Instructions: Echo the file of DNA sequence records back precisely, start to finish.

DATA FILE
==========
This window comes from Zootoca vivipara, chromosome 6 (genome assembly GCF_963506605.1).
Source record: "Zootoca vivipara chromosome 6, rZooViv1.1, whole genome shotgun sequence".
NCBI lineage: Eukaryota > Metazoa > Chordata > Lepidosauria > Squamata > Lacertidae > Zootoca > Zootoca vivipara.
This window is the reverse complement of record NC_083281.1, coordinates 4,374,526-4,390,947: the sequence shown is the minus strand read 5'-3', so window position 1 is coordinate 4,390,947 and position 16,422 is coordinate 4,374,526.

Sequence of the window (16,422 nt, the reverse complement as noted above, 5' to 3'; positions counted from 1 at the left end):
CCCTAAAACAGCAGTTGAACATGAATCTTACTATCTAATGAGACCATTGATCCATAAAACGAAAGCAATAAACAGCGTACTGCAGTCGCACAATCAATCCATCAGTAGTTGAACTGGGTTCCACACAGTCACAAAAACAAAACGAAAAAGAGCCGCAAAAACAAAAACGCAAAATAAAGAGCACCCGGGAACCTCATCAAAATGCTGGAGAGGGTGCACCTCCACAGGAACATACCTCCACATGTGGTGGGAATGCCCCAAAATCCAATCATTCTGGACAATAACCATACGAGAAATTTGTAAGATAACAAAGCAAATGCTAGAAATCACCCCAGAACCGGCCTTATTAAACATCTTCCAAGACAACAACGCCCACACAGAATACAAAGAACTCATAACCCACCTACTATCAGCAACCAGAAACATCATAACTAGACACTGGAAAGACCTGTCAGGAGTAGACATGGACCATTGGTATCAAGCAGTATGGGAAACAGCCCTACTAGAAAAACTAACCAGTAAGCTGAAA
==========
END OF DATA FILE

This window comes from Zootoca vivipara, chromosome 6 (genome assembly GCF_963506605.1).
Source record: "Zootoca vivipara chromosome 6, rZooViv1.1, whole genome shotgun sequence".
NCBI lineage: Eukaryota > Metazoa > Chordata > Lepidosauria > Squamata > Lacertidae > Zootoca > Zootoca vivipara.
This window is the reverse complement of record NC_083281.1, coordinates 4,374,526-4,390,947: the sequence shown is the minus strand read 5'-3', so window position 1 is coordinate 4,390,947 and position 16,422 is coordinate 4,374,526.

Sequence of the window (16,422 nt, the reverse complement as noted above, 5' to 3'; positions counted from 1 at the left end):
CCCTAAAACAGCAGTTGAACATGAATCTTACTATCTAATGAGACCATTGATCCATAAAACGAAAGCAATAAACAGCGTACTGCAGTCGCACAATCAATCCATCAGTAGTTGAACTGGGTTCCACACAGTCACAAAAACAAAACGAAAAAGAGCCGCAAAAACAAAAACGCAAAATAAAGAGCACCCGGGAACCTCATCAAAATGCTGGAGAGGGTGCACCTCCACAGGAACATACCTCCACATGTGGTGGGAATGCCCCAAAATCCAATCATTCTGGACAATAACCATACGAGAAATTTGTAAGATAACAAAGCAAATGCTAGAAATCACCCCAGAACCGGCCTTATTAAACATCTTCCAAGACAACAACGCCCACACAGAATACAAAGAACTCATAACCCACCTACTATCAGCAACCAGAAACATCATAACTAGACACTGGAAAGACCTGTCAGGAGTAGACATGGACCATTGGTATCAAGCAGTATGGGAAACAGCCCTACTAGAAAAACTAACCAGTAAGCTGAAA